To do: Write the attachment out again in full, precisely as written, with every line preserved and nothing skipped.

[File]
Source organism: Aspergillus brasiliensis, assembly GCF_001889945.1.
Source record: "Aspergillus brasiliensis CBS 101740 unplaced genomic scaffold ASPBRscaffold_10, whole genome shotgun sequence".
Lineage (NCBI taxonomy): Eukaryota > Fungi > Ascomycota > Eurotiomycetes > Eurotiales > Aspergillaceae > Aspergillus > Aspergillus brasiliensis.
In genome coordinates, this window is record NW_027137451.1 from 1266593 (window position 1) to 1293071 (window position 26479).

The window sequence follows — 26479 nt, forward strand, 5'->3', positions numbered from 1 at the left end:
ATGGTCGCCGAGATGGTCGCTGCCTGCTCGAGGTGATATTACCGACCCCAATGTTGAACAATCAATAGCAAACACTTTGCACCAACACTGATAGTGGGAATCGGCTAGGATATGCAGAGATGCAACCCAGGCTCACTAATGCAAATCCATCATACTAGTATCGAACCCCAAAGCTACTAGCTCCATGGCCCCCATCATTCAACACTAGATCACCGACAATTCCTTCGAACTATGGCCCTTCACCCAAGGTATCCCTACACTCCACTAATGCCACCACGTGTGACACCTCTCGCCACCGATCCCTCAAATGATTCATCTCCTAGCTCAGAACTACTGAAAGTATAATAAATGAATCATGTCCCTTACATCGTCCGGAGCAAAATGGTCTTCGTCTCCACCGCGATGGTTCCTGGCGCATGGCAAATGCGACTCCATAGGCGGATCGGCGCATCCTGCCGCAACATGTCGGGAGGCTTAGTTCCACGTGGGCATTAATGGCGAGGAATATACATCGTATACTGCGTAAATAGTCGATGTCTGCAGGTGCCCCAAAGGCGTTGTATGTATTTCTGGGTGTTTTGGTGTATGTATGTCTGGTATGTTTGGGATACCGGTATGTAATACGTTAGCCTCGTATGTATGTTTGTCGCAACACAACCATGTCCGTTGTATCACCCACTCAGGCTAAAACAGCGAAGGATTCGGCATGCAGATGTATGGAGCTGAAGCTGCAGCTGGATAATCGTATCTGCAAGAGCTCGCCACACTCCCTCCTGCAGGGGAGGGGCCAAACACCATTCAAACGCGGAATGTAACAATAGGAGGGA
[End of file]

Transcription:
Source organism: Aspergillus brasiliensis, assembly GCF_001889945.1.
Source record: "Aspergillus brasiliensis CBS 101740 unplaced genomic scaffold ASPBRscaffold_10, whole genome shotgun sequence".
Lineage (NCBI taxonomy): Eukaryota > Fungi > Ascomycota > Eurotiomycetes > Eurotiales > Aspergillaceae > Aspergillus > Aspergillus brasiliensis.
In genome coordinates, this window is record NW_027137451.1 from 1266593 (window position 1) to 1293071 (window position 26479).

The window sequence follows — 26479 nt, forward strand, 5'->3', positions numbered from 1 at the left end:
ATGGTCGCCGAGATGGTCGCTGCCTGCTCGAGGTGATATTACCGACCCCAATGTTGAACAATCAATAGCAAACACTTTGCACCAACACTGATAGTGGGAATCGGCTAGGATATGCAGAGATGCAACCCAGGCTCACTAATGCAAATCCATCATACTAGTATCGAACCCCAAAGCTACTAGCTCCATGGCCCCCATCATTCAACACTAGATCACCGACAATTCCTTCGAACTATGGCCCTTCACCCAAGGTATCCCTACACTCCACTAATGCCACCACGTGTGACACCTCTCGCCACCGATCCCTCAAATGATTCATCTCCTAGCTCAGAACTACTGAAAGTATAATAAATGAATCATGTCCCTTACATCGTCCGGAGCAAAATGGTCTTCGTCTCCACCGCGATGGTTCCTGGCGCATGGCAAATGCGACTCCATAGGCGGATCGGCGCATCCTGCCGCAACATGTCGGGAGGCTTAGTTCCACGTGGGCATTAATGGCGAGGAATATACATCGTATACTGCGTAAATAGTCGATGTCTGCAGGTGCCCCAAAGGCGTTGTATGTATTTCTGGGTGTTTTGGTGTATGTATGTCTGGTATGTTTGGGATACCGGTATGTAATACGTTAGCCTCGTATGTATGTTTGTCGCAACACAACCATGTCCGTTGTATCACCCACTCAGGCTAAAACAGCGAAGGATTCGGCATGCAGATGTATGGAGCTGAAGCTGCAGCTGGATAATCGTATCTGCAAGAGCTCGCCACACTCCCTCCTGCAGGGGAGGGGCCAAACACCATTCAAACGCGGAATGTAACAATAGGAGGGA